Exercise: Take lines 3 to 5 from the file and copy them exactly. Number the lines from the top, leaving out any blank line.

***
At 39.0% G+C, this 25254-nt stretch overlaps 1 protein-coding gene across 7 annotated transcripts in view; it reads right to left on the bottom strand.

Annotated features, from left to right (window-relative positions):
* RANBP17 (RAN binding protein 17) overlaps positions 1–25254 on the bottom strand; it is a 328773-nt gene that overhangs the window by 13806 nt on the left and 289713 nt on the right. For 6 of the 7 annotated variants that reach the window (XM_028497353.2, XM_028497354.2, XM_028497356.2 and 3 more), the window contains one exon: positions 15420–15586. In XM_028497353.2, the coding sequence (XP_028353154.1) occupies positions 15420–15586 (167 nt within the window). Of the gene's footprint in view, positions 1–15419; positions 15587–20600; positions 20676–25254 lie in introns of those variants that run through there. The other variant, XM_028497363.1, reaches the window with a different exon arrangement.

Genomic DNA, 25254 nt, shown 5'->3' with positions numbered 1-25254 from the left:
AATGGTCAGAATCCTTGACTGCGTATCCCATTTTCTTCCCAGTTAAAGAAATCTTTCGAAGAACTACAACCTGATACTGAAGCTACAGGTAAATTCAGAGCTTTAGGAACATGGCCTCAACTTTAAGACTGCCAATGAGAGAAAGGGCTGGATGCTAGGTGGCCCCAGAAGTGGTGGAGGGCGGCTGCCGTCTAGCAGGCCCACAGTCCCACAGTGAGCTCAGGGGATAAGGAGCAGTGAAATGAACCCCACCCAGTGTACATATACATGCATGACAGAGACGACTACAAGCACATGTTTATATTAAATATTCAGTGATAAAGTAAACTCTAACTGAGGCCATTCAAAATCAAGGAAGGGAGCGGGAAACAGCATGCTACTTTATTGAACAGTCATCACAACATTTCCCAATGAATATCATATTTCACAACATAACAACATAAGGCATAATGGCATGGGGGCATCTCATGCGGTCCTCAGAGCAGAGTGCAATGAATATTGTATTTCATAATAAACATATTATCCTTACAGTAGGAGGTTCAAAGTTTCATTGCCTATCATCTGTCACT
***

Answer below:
* RANBP17 (RAN binding protein 17) overlaps positions 1–25254 on the bottom strand; it is a 328773-nt gene that overhangs the window by 13806 nt on the left and 289713 nt on the right. For 6 of the 7 annotated variants that reach the window (XM_028497353.2, XM_028497354.2, XM_028497356.2 and 3 more), the window contains one exon: positions 15420–15586. In XM_028497353.2, the coding sequence (XP_028353154.1) occupies positions 15420–15586 (167 nt within the window). Of the gene's footprint in view, positions 1–15419; positions 15587–20600; positions 20676–25254 lie in introns of those variants that run through there. The other variant, XM_028497363.1, reaches the window with a different exon arrangement.

Genomic DNA, 25254 nt, shown 5'->3' with positions numbered 1-25254 from the left:
AATGGTCAGAATCCTTGACTGCGTATCCCATTTTCTTCCCAGTTAAAGAAATCTTTCGAAGAACTACAACCTGATACTGAAGCTACAGGTAAATTCAGAGCTTTAGGAACATGGCCTCAACTTTAAGACTGCCAATGAGAGAAAGGGCTGGATGCTAGGTGGCCCCAGAAGTGGTGGAGGGCGGCTGCCGTCTAGCAGGCCCACAGTCCCACAGTGAGCTCAGGGGATAAGGAGCAGTGAAATGAACCCCACCCAGTGTACATATACATGCATGACAGAGACGACTACAAGCACATGTTTATATTAAATATTCAGTGATAAAGTAAACTCTAACTGAGGCCATTCAAAATCAAGGAAGGGAGCGGGAAACAGCATGCTACTTTATTGAACAGTCATCACAACATTTCCCAATGAATATCATATTTCACAACATAACAACATAAGGCATAATGGCATGGGGGCATCTCATGCGGTCCTCAGAGCAGAGTGCAATGAATATTGTATTTCATAATAAACATATTATCCTTACAGTAGGAGGTTCAAAGTTTCATTGCCTATCATCTGTCACT